I try to avoid St-Lazare sand pits at the weekend if I can unless, that is, I can get there early and be away before other ‘users’ show. This weekend I had to go later than hoped, in part due to Premiership Football (a game involving kicking a round ball) and so it was nearing 2pm when I got there today.
I’d expected cars in the parking zone but there were none and nobody was visible from the gate. I entered and started scanning the 1100 or so Canada Geese when three cars and their noisy occupants arrived and disgorged into my space. I thought I’d seen all of the weekend irritations. Anglers, I accept not all are bad but those that leave yards of discarded monofilament line should have it tied tightly around their testicles just so they can see how it feels for a bird to suffer. Model plane fliers scare everything away, dog walkers are mostly ok but not all are responsible. Trials motorbikes and ATVs, well let’s just say I’m in favour of culling. Horse riders, mostly harmless and occasionally people bring toy yachts down to sail. Today I met the motorised toy car crowd, oh joy. They have these remote control dune buggy things that even a twelve year old would get bored with after a very short while and they race them all around the sand heaps. Maybe it’s just me as I get older and less tolerant but these people didn’t pay to enter the pits and then became a noisy nuisance so I made sure to put some distance between us. I know that natural selection means that their genetic line is doomed but honestly, it seems a long time to wait!
The birds at the pits were not untypical of the first week of November except for a Pectoral Sandpiper (see below). Earlier in the week I had to add the species to eBird, now it’s back unprompted – I guess that is what eBird is all about, flexibility and acknowledging the changing status of species, however gradual.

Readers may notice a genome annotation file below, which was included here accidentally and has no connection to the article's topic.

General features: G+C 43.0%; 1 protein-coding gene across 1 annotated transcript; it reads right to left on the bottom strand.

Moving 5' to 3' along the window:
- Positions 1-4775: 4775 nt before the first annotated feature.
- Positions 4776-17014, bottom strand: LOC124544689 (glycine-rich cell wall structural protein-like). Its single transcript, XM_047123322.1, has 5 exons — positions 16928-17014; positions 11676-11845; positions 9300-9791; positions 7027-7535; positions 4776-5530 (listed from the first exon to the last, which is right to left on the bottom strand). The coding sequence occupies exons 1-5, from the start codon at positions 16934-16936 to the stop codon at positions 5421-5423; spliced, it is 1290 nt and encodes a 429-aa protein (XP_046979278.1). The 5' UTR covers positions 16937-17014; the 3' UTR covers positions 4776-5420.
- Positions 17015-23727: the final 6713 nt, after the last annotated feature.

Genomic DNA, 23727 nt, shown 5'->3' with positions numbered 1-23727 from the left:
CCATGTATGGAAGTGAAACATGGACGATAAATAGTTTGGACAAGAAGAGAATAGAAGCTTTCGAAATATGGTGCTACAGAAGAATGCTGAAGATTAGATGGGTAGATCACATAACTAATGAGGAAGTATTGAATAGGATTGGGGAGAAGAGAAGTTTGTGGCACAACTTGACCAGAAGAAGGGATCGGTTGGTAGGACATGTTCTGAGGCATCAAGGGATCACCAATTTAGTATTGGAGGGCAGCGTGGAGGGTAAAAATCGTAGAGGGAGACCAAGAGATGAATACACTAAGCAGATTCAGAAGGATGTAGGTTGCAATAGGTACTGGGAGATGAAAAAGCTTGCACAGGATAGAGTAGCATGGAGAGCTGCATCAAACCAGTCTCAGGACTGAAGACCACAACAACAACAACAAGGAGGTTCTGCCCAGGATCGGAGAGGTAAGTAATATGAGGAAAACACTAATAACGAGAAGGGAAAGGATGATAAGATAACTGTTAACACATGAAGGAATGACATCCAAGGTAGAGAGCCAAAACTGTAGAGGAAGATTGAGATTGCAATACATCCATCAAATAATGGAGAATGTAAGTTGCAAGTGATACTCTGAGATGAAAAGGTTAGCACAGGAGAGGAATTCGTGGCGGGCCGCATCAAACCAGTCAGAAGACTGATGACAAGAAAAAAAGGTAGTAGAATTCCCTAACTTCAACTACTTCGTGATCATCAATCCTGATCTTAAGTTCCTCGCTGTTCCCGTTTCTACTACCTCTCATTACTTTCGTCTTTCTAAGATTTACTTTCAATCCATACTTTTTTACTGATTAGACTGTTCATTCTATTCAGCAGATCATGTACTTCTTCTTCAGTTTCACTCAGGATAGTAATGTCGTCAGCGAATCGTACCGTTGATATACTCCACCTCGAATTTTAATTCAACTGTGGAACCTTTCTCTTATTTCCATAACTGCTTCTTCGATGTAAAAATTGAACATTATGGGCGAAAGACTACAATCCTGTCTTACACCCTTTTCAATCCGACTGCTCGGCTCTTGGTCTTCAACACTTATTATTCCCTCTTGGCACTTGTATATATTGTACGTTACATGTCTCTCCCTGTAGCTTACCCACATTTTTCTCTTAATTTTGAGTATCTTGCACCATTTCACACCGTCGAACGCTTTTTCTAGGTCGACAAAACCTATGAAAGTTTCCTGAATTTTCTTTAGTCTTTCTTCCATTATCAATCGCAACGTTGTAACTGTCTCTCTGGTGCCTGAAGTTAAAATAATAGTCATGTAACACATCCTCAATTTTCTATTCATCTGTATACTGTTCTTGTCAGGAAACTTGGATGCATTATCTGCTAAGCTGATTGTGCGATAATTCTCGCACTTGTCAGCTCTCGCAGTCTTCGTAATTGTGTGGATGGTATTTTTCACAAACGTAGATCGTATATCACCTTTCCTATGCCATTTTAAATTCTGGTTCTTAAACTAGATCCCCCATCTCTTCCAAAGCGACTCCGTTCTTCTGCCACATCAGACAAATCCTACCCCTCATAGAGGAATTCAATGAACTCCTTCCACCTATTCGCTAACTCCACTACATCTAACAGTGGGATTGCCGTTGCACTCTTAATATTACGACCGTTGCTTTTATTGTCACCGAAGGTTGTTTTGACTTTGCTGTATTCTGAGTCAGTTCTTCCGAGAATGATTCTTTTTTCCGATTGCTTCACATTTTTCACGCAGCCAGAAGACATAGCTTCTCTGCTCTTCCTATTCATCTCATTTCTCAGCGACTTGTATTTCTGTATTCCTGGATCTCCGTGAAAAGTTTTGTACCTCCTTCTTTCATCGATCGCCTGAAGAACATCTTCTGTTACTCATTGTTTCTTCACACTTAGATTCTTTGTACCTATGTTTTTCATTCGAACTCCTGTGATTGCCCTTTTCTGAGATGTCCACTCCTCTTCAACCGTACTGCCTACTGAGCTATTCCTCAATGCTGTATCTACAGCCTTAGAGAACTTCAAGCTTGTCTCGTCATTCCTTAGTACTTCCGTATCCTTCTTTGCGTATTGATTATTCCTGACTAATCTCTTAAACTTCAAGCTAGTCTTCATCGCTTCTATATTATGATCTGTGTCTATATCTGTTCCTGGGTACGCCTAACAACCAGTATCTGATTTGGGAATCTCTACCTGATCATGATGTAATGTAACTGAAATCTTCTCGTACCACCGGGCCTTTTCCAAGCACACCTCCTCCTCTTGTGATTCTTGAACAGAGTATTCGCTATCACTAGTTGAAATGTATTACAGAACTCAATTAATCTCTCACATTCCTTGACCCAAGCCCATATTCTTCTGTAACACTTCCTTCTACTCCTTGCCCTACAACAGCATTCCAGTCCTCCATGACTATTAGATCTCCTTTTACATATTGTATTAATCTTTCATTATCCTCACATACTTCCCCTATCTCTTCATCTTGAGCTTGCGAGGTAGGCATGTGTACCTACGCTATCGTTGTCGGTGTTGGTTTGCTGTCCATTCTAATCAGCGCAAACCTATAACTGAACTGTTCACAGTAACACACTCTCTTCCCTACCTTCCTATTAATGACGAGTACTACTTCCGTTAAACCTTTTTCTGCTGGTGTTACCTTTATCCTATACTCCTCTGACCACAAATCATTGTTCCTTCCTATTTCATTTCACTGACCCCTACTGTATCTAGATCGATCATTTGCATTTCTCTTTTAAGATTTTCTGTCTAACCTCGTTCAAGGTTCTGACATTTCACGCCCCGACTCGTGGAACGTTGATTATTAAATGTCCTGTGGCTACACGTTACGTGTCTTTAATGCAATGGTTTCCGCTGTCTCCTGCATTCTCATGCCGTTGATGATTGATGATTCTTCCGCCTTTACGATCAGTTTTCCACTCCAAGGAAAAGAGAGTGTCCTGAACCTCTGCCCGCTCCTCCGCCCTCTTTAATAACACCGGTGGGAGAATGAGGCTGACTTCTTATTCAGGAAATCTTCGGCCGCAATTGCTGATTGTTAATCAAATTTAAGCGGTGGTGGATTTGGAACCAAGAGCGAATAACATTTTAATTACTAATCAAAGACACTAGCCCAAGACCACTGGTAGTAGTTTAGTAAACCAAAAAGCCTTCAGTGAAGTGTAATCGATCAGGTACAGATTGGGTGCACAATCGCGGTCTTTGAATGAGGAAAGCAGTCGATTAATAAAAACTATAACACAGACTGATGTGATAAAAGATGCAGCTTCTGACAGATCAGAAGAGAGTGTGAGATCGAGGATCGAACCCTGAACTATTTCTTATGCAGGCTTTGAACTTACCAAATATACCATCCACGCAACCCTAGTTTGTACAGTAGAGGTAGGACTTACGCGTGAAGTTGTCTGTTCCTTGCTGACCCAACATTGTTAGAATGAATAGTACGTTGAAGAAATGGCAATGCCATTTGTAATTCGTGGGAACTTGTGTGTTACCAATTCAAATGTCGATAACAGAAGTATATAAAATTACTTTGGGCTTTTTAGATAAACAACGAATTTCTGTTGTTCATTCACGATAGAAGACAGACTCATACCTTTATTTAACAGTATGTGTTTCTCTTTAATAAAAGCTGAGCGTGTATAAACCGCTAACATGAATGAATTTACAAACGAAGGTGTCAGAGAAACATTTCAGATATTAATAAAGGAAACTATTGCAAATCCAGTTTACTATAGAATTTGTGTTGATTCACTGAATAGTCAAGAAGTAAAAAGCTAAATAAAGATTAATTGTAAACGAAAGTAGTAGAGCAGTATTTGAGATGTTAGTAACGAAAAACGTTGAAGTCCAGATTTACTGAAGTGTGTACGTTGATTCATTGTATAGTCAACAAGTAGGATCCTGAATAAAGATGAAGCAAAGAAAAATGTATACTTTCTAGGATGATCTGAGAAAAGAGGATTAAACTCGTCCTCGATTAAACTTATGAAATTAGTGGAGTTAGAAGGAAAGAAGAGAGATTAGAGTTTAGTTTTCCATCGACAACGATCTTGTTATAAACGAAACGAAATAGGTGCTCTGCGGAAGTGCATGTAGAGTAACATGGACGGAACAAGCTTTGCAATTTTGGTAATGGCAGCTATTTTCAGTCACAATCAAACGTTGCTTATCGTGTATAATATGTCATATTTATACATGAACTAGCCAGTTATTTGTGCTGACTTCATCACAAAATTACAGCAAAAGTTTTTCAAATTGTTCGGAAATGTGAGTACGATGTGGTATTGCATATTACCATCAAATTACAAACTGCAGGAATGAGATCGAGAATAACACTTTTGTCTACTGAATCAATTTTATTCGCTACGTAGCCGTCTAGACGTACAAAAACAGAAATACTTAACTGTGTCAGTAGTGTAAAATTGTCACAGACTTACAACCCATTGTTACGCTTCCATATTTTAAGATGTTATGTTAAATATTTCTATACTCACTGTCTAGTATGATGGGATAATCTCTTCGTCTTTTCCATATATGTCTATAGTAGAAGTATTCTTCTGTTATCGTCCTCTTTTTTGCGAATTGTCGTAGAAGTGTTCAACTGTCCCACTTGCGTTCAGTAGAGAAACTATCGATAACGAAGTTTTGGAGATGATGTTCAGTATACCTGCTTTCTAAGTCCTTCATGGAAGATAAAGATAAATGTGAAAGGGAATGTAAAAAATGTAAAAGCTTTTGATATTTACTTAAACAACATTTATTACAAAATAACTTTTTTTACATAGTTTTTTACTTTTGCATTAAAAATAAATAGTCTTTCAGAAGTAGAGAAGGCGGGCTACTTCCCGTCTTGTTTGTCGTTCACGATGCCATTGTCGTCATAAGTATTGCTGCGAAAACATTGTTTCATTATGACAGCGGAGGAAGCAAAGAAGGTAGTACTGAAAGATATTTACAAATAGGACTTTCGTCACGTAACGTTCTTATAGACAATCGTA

The waterfowl had the usual mix although the Common Merganser numbers are now up to 30. I’m hoping a Red-breasted Merganser might visit before the freeze up. The Ruddy Ducks have gone but a couple of Northern Shoveler remain along with Northern Pintails and between 60-90 Green-winged Teal. The next three weeks could be quite interesting as scoters move through the area, White-winged would be a nice addition, Common Goldeneye is also possible, Barrow’s is just a pipe dream.
While I was scanning the Canada Geese for a Cackling (no joy) a chap came up for a chat. He had a camera but no optics and was impressed by my Nikon scope so I showed him the geese through it. He is an occasional visitor to the pits and in winter goes snowshoeing with his camera along the trails. A couple of years ago he snapped an owl on one of the trails. He said Great Grey Owl but a couple of years ago they were scarce and I thought perhaps Barred Owl, however, he still had the image on his card and there it was, a live Great Grey Owl. It looks like I’ll have to get my own snow shoes out and trek the trails a bit, see what else is sat out there in winter.
Below are a few shots of the Pectoral Sandpiper.